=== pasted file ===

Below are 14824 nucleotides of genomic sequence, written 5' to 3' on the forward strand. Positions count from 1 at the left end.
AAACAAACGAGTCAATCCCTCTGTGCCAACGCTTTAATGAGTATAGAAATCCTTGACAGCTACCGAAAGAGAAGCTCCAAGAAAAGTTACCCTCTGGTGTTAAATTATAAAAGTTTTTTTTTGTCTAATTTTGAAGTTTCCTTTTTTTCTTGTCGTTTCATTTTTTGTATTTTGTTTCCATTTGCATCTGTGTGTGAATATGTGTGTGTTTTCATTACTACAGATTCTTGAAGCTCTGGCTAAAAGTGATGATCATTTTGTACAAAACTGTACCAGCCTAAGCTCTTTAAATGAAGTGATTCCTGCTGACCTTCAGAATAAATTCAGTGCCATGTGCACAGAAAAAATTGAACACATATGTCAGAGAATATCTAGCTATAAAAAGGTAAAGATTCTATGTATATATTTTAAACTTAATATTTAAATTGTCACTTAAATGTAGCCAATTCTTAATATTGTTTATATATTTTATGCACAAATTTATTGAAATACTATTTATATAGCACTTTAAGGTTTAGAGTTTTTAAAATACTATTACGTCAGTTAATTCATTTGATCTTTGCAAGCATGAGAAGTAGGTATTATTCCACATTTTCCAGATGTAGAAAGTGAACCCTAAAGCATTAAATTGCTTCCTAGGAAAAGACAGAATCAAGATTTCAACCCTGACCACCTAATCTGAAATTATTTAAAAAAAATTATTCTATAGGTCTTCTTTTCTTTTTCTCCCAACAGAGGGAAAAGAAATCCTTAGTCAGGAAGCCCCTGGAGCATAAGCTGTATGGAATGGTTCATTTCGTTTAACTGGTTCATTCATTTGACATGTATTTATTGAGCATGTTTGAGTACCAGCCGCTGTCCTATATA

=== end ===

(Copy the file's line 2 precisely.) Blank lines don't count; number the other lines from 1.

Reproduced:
AAACAAACGAGTCAATCCCTCTGTGCCAACGCTTTAATGAGTATAGAAATCCTTGACAGCTACCGAAAGAGAAGCTCCAAGAAAAGTTACCCTCTGGTGTTAAATTATAAAAGTTTTTTTTTGTCTAATTTTGAAGTTTCCTTTTTTTCTTGTCGTTTCATTTTTTGTATTTTGTTTCCATTTGCATCTGTGTGTGAATATGTGTGTGTTTTCATTACTACAGATTCTTGAAGCTCTGGCTAAAAGTGATGATCATTTTGTACAAAACTGTACCAGCCTAAGCTCTTTAAATGAAGTGATTCCTGCTGACCTTCAGAATAAATTCAGTGCCATGTGCACAGAAAAAATTGAACACATATGTCAGAGAATATCTAGCTATAAAAAGGTAAAGATTCTATGTATATATTTTAAACTTAATATTTAAATTGTCACTTAAATGTAGCCAATTCTTAATATTGTTTATATATTTTATGCACAAATTTATTGAAATACTATTTATATAGCACTTTAAGGTTTAGAGTTTTTAAAATACTATTACGTCAGTTAATTCATTTGATCTTTGCAAGCATGAGAAGTAGGTATTATTCCACATTTTCCAGATGTAGAAAGTGAACCCTAAAGCATTAAATTGCTTCCTAGGAAAAGACAGAATCAAGATTTCAACCCTGACCACCTAATCTGAAATTATTTAAAAAAAATTATTCTATAGGTCTTCTTTTCTTTTTCTCCCAACAGAGGGAAAAGAAATCCTTAGTCAGGAAGCCCCTGGAGCATAAGCTGTATGGAATGGTTCATTTCGTTTAACTGGTTCATTCATTTGACATGTATTTATTGAGCATGTTTGAGTACCAGCCGCTGTCCTATATA